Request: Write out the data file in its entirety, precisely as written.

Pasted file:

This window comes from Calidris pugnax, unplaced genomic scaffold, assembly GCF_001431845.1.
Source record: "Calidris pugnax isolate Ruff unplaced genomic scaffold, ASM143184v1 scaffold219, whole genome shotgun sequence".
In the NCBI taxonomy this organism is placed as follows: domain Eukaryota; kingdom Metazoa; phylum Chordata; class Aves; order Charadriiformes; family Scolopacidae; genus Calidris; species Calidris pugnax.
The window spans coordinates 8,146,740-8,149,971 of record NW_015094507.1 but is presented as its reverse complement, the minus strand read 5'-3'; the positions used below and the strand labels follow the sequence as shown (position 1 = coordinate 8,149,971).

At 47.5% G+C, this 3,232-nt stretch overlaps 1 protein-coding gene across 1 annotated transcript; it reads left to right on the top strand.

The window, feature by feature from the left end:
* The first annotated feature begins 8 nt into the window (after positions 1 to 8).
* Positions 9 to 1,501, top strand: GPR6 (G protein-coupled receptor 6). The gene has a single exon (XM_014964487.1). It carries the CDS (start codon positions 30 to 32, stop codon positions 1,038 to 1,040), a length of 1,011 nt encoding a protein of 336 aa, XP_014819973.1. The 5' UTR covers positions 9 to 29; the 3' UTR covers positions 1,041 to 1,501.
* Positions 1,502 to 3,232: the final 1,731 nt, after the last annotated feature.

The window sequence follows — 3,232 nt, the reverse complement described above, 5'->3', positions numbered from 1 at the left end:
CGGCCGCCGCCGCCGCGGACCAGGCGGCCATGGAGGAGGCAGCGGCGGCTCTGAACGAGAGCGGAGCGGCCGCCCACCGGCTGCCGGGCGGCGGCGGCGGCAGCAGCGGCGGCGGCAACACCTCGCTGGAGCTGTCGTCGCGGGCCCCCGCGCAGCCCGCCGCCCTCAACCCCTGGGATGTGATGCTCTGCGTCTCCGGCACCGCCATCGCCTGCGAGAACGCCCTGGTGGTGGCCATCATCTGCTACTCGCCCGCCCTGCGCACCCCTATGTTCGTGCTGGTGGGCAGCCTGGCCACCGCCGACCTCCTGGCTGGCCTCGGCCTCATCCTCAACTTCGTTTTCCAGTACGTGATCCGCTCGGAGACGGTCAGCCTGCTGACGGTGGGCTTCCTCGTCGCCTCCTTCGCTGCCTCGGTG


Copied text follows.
This window comes from Calidris pugnax, unplaced genomic scaffold, assembly GCF_001431845.1.
Source record: "Calidris pugnax isolate Ruff unplaced genomic scaffold, ASM143184v1 scaffold219, whole genome shotgun sequence".
In the NCBI taxonomy this organism is placed as follows: domain Eukaryota; kingdom Metazoa; phylum Chordata; class Aves; order Charadriiformes; family Scolopacidae; genus Calidris; species Calidris pugnax.
The window spans coordinates 8,146,740-8,149,971 of record NW_015094507.1 but is presented as its reverse complement, the minus strand read 5'-3'; the positions used below and the strand labels follow the sequence as shown (position 1 = coordinate 8,149,971).

At 47.5% G+C, this 3,232-nt stretch overlaps 1 protein-coding gene across 1 annotated transcript; it reads left to right on the top strand.

The window, feature by feature from the left end:
* The first annotated feature begins 8 nt into the window (after positions 1 to 8).
* Positions 9 to 1,501, top strand: GPR6 (G protein-coupled receptor 6). The gene has a single exon (XM_014964487.1). It carries the CDS (start codon positions 30 to 32, stop codon positions 1,038 to 1,040), a length of 1,011 nt encoding a protein of 336 aa, XP_014819973.1. The 5' UTR covers positions 9 to 29; the 3' UTR covers positions 1,041 to 1,501.
* Positions 1,502 to 3,232: the final 1,731 nt, after the last annotated feature.

The window sequence follows — 3,232 nt, the reverse complement described above, 5'->3', positions numbered from 1 at the left end:
CGGCCGCCGCCGCCGCGGACCAGGCGGCCATGGAGGAGGCAGCGGCGGCTCTGAACGAGAGCGGAGCGGCCGCCCACCGGCTGCCGGGCGGCGGCGGCGGCAGCAGCGGCGGCGGCAACACCTCGCTGGAGCTGTCGTCGCGGGCCCCCGCGCAGCCCGCCGCCCTCAACCCCTGGGATGTGATGCTCTGCGTCTCCGGCACCGCCATCGCCTGCGAGAACGCCCTGGTGGTGGCCATCATCTGCTACTCGCCCGCCCTGCGCACCCCTATGTTCGTGCTGGTGGGCAGCCTGGCCACCGCCGACCTCCTGGCTGGCCTCGGCCTCATCCTCAACTTCGTTTTCCAGTACGTGATCCGCTCGGAGACGGTCAGCCTGCTGACGGTGGGCTTCCTCGTCGCCTCCTTCGCTGCCTCGGTG